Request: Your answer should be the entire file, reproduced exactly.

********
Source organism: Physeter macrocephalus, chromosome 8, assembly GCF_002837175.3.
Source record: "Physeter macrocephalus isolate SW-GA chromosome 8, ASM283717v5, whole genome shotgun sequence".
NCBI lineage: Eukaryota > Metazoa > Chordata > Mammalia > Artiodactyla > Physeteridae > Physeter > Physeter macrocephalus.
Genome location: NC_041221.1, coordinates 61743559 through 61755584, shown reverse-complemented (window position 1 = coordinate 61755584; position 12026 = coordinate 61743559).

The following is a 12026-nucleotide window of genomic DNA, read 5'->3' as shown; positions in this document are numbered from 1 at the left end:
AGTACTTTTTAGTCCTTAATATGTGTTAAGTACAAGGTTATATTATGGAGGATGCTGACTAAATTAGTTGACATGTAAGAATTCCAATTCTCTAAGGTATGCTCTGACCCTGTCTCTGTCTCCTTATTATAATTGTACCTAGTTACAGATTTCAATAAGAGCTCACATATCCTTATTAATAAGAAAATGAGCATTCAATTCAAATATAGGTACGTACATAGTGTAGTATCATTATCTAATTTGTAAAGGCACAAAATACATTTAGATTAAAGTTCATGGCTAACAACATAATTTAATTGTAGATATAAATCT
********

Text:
Source organism: Physeter macrocephalus, chromosome 8, assembly GCF_002837175.3.
Source record: "Physeter macrocephalus isolate SW-GA chromosome 8, ASM283717v5, whole genome shotgun sequence".
NCBI lineage: Eukaryota > Metazoa > Chordata > Mammalia > Artiodactyla > Physeteridae > Physeter > Physeter macrocephalus.
Genome location: NC_041221.1, coordinates 61743559 through 61755584, shown reverse-complemented (window position 1 = coordinate 61755584; position 12026 = coordinate 61743559).

The following is a 12026-nucleotide window of genomic DNA, read 5'->3' as shown; positions in this document are numbered from 1 at the left end:
AGTACTTTTTAGTCCTTAATATGTGTTAAGTACAAGGTTATATTATGGAGGATGCTGACTAAATTAGTTGACATGTAAGAATTCCAATTCTCTAAGGTATGCTCTGACCCTGTCTCTGTCTCCTTATTATAATTGTACCTAGTTACAGATTTCAATAAGAGCTCACATATCCTTATTAATAAGAAAATGAGCATTCAATTCAAATATAGGTACGTACATAGTGTAGTATCATTATCTAATTTGTAAAGGCACAAAATACATTTAGATTAAAGTTCATGGCTAACAACATAATTTAATTGTAGATATAAATCT